Hall of Fame mourns the passing of Bobby Mitchell
Former Washington Redskins' star receiver Bobby Mitchell passed away Sunday afternoon at the age of 84, the Pro Football Hall of Fame announced.
Mitchell was a member of the Hall, inducted in 1983 in his first year as a finalist.
"The entire Pro Football Hall of Fame family mourns the passing of Bobby Mitchell," said the Hall's CEO and president, David Baker. "The game lost a true legend. Bobby was an incredible player, a talented executive and a real gentleman to everyone with whom he worked or competed against.
"His wife Gwen and their entire family remain in our thoughts and prayers. The Hall of Fame will forever keep his legacy alive to serve as an inspiration to future generations."
As is the custom with the passing of Hall of Famers, the Hall will fly its flag at half-staff in Mitchell's memory.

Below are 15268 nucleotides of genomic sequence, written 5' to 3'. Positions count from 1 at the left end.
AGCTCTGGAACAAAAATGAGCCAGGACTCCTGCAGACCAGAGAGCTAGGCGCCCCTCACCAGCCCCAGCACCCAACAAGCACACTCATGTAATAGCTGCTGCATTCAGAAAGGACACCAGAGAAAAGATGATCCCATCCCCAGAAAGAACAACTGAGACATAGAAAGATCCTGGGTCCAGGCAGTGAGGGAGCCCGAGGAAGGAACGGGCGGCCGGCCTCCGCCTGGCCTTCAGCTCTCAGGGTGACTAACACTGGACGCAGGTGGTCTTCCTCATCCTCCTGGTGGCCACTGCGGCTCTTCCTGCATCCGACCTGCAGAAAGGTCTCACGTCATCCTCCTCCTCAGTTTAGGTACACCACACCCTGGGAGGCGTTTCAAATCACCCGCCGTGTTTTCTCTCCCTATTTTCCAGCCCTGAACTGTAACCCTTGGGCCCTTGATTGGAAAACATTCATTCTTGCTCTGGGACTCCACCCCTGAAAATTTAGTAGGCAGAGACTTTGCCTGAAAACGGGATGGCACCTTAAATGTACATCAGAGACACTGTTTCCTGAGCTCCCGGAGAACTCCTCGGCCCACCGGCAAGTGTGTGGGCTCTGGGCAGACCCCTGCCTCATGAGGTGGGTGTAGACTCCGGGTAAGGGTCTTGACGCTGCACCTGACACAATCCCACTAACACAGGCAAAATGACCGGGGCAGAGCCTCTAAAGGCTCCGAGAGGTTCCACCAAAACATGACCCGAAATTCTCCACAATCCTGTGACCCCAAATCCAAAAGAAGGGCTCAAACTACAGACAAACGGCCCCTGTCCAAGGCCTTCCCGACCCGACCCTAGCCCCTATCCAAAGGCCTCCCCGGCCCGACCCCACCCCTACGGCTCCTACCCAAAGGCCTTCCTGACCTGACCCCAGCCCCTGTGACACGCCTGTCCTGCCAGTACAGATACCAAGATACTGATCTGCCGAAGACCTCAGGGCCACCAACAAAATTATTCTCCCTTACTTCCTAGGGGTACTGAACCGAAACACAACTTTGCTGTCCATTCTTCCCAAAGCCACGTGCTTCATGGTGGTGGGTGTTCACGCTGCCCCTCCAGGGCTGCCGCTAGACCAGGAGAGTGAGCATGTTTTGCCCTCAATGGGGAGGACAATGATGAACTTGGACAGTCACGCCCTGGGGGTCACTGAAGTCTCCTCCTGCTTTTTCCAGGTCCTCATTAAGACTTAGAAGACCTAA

Mitchell,who split his 11-year career with Cleveland and Washington, was the key figure in a trade that sent the first pick pick of the 1962 NFL draft, running back Ernie Davis, from the Redskins to Cleveland after Davis said he wouldn't play for Washington.
Davis was later diagnosed with leukemia and never played a down for the Browns. He died in 1963.
Mitchell, on the other hand, went on to an illustrious career with the Redskins, leading the league in catches in 1962, leading it twice in yards receiving (1962-63) and in receiving touchdowns (1964). He was named All-Pro five times and chosen to four Pro Bowls.
After retiring, he worked for the Redskins as a pro scout and assistant general manager.
"I was extremely saddened to hear the news about the passing of the great Bobby Mitchell," said Redskins' owner Daniel Snyder. "Bobby was a Hall-of-Fame player and executive and represented the Washington Redskins organization with integrity for over 50 years.
"His passion for the game of football was unmatched by anyone I have ever met. Not only was he one of the most influential individuals in franchise history, but he was also one of the greatest men I have ever known. He was a true class act and will be sorely missed."